After just one week of writing in the journal I started reading back over a few of the entries, by combining the two reflection practices, I was able to critically analyze areas for growth, I quickly noticed patterns in my journaling, I also noticed something missing, something that I feel, is extremely critical for a successful educator, the principle of intention. For our other class, Leadership in Education, we are currently reading a book called, Spirituality in Educational Leadership. This book is framed around eight spiritual dimensions of leadership. The first principle discussed is the Principle of Intention and it states, “Before you can have a plan, you’ve got to have an intention (Houston, Sokolow, 2008).” In my journaling each day before school, during school and directly after school I often found myself mentioning visions I had for performance in my students, but nowhere in my journaling did I note or mention my intention behind those visions and plans. I discovered that while answering a lot of the dialogue questions mentioned from the text at night like, “How do you want to contribute to the lives of children? What do you want students to learn from you and with you? (York-Barr, Sommers, Ghere, Montie, 2006).” it truly required me as an educator to think about my intentions. It forced me to answer the why behind a lot of what was missing in the journaling from during the day. By combining the two forms of reflection I was able to cue into a huge piece of what I feel was missing in helping me become more intentional in my practice.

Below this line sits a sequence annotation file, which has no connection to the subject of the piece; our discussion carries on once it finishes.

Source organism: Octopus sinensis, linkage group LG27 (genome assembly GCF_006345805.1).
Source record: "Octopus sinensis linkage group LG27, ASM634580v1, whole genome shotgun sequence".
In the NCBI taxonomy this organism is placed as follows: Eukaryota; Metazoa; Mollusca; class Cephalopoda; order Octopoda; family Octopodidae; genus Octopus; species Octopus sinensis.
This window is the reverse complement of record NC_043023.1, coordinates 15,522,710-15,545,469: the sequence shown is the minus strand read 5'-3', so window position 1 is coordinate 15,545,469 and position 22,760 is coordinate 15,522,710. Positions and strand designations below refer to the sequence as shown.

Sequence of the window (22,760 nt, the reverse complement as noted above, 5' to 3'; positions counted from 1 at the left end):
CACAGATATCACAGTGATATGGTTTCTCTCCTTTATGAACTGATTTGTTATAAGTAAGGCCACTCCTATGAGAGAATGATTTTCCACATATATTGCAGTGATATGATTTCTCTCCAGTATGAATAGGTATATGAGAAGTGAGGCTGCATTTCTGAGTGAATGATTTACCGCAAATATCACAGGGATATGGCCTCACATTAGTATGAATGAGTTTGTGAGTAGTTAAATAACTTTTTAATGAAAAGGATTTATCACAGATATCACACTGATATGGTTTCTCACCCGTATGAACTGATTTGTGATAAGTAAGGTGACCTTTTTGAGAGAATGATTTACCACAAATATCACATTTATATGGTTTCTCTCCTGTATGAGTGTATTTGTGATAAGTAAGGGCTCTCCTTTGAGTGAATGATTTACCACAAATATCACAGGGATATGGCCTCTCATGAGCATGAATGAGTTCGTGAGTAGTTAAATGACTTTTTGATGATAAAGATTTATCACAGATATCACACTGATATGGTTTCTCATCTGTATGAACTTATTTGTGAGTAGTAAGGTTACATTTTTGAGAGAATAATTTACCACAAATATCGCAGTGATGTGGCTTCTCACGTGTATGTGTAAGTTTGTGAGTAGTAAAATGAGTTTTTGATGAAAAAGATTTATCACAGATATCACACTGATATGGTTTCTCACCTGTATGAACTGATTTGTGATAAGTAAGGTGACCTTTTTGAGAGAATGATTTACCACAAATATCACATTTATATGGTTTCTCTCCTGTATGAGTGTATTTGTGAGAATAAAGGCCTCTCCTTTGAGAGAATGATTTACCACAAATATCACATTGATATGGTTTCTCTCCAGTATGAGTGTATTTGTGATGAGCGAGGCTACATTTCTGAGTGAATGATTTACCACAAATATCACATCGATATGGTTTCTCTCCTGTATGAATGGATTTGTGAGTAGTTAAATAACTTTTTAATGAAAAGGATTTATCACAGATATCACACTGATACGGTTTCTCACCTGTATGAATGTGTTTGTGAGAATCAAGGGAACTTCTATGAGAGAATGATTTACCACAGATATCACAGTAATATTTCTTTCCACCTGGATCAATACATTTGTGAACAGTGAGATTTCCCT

One last piece that I noticed after looking back onto my journaling from each day in the classroom was that my journal because a great “dumping ground” if you will. It was a safe place for me to share my frustrations from the day. These frustrations varied from, lessons that went astray, to students who I felt I couldn’t reach for that day, to frustrations that were out of my control that were professional/ curriculum based. By using the journal as an outlet for dumping my those negative feelings, it allowed for a more positive interaction with my closest teammates during passing time when we would typically spend a few, but much needed, minutes to vent. After analyzing the outcome of this reflection experience, I feel it has had a very positive impact for not only myself, but my colleagues and my students as well. I am now able to spend my time with my colleagues focusing on positive improvements with the students and being a good role model professionally, but I am also starting each day looking at my overall intentions for the day.